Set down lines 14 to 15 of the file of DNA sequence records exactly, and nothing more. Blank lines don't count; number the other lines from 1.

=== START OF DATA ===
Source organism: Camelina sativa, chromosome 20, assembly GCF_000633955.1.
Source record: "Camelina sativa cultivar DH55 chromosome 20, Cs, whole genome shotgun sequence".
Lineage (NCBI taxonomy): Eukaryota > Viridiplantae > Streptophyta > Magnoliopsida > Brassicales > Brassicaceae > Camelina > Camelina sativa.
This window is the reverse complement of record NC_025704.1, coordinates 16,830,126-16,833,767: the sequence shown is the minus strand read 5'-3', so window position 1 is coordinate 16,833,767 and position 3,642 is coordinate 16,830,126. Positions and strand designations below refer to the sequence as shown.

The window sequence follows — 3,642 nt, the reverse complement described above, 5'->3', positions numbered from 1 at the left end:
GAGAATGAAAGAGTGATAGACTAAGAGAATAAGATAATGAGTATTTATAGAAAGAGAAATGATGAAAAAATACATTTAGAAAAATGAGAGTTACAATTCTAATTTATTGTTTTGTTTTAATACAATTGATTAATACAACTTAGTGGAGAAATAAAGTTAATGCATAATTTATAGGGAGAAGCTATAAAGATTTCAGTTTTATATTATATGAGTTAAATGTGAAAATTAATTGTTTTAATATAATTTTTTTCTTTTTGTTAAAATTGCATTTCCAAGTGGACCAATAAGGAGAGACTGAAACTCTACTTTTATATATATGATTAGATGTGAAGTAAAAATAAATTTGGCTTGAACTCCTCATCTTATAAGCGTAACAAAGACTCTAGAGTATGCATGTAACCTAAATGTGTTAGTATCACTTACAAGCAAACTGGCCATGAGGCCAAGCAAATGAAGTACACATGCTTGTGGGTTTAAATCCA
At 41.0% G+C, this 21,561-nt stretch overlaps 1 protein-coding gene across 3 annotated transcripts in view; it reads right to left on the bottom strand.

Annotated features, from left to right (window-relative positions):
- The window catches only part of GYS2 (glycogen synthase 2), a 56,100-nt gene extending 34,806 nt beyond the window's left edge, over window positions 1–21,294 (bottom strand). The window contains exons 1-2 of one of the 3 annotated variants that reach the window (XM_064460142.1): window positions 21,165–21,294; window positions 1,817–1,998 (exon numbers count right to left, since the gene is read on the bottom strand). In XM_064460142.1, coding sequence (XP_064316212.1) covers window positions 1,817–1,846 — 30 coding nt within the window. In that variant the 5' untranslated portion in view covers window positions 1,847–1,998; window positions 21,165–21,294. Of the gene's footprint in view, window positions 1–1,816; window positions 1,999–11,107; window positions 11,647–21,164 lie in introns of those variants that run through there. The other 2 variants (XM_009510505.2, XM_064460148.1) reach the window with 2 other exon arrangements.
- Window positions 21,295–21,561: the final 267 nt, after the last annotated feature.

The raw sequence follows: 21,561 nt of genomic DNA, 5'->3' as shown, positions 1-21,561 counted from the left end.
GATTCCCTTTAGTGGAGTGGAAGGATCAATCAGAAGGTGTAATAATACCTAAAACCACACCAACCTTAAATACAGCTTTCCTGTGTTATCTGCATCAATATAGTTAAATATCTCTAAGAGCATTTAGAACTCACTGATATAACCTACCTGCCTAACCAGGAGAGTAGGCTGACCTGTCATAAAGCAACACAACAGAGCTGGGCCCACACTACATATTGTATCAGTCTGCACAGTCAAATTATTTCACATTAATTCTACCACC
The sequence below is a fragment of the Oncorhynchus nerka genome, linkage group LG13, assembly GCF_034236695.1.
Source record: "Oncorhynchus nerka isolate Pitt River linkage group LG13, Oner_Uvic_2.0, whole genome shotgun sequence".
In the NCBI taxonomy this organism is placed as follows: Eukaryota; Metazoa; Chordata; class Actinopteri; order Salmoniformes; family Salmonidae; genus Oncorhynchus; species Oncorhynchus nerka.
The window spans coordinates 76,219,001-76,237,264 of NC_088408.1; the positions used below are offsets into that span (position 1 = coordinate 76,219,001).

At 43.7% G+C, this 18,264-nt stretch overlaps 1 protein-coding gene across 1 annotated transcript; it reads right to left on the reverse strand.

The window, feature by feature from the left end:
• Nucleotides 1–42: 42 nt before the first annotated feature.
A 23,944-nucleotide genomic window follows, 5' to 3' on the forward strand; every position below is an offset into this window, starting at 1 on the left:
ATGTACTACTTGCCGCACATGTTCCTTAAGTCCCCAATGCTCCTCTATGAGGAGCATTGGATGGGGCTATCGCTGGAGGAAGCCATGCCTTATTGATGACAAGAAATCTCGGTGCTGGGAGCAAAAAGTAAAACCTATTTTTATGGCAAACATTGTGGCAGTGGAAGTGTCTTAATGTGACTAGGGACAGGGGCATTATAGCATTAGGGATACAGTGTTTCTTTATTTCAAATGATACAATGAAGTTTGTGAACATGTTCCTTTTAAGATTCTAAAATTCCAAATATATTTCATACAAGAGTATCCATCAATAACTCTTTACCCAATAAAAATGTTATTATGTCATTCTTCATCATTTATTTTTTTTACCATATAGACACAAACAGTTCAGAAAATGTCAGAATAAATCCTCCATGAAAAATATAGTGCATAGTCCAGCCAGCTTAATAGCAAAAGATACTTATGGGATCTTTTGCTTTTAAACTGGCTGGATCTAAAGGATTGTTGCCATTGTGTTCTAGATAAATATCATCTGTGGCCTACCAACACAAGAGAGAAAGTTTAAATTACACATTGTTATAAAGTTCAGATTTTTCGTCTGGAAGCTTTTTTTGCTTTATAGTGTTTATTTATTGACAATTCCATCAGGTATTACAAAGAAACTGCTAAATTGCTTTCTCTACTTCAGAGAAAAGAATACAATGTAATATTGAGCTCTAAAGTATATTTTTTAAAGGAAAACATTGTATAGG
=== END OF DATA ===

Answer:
Source record: "Oncorhynchus nerka isolate Pitt River linkage group LG13, Oner_Uvic_2.0, whole genome shotgun sequence".
In the NCBI taxonomy this organism is placed as follows: Eukaryota; Metazoa; Chordata; class Actinopteri; order Salmoniformes; family Salmonidae; genus Oncorhynchus; species Oncorhynchus nerka.